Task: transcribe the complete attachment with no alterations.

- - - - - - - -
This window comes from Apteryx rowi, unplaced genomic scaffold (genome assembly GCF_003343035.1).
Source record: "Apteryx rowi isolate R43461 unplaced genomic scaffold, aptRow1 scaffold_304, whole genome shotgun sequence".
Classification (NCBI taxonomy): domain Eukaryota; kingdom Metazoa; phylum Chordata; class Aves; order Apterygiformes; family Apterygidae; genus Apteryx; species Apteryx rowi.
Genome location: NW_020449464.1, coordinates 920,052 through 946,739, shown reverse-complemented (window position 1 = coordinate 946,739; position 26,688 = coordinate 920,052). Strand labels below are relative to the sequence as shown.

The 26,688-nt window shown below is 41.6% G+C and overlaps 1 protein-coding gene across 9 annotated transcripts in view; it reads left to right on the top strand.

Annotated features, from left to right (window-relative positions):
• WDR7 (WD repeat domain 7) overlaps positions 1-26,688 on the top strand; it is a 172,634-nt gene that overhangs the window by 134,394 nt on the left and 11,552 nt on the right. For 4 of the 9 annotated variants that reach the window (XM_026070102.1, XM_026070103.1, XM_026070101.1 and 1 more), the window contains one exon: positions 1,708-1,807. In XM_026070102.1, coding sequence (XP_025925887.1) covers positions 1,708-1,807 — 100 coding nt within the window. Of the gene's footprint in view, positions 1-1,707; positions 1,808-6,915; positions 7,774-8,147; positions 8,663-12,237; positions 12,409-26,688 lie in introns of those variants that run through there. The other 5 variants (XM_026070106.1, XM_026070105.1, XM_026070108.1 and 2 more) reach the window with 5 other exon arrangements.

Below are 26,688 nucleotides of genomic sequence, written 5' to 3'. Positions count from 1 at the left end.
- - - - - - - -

This window comes from Apteryx rowi, unplaced genomic scaffold (genome assembly GCF_003343035.1).
Source record: "Apteryx rowi isolate R43461 unplaced genomic scaffold, aptRow1 scaffold_304, whole genome shotgun sequence".
Classification (NCBI taxonomy): domain Eukaryota; kingdom Metazoa; phylum Chordata; class Aves; order Apterygiformes; family Apterygidae; genus Apteryx; species Apteryx rowi.
Genome location: NW_020449464.1, coordinates 920,052 through 946,739, shown reverse-complemented (window position 1 = coordinate 946,739; position 26,688 = coordinate 920,052). Strand labels below are relative to the sequence as shown.

The 26,688-nt window shown below is 41.6% G+C and overlaps 1 protein-coding gene across 9 annotated transcripts in view; it reads left to right on the top strand.

Annotated features, from left to right (window-relative positions):
• WDR7 (WD repeat domain 7) overlaps positions 1-26,688 on the top strand; it is a 172,634-nt gene that overhangs the window by 134,394 nt on the left and 11,552 nt on the right. For 4 of the 9 annotated variants that reach the window (XM_026070102.1, XM_026070103.1, XM_026070101.1 and 1 more), the window contains one exon: positions 1,708-1,807. In XM_026070102.1, coding sequence (XP_025925887.1) covers positions 1,708-1,807 — 100 coding nt within the window. Of the gene's footprint in view, positions 1-1,707; positions 1,808-6,915; positions 7,774-8,147; positions 8,663-12,237; positions 12,409-26,688 lie in introns of those variants that run through there. The other 5 variants (XM_026070106.1, XM_026070105.1, XM_026070108.1 and 2 more) reach the window with 5 other exon arrangements.

Below are 26,688 nucleotides of genomic sequence, written 5' to 3'. Positions count from 1 at the left end.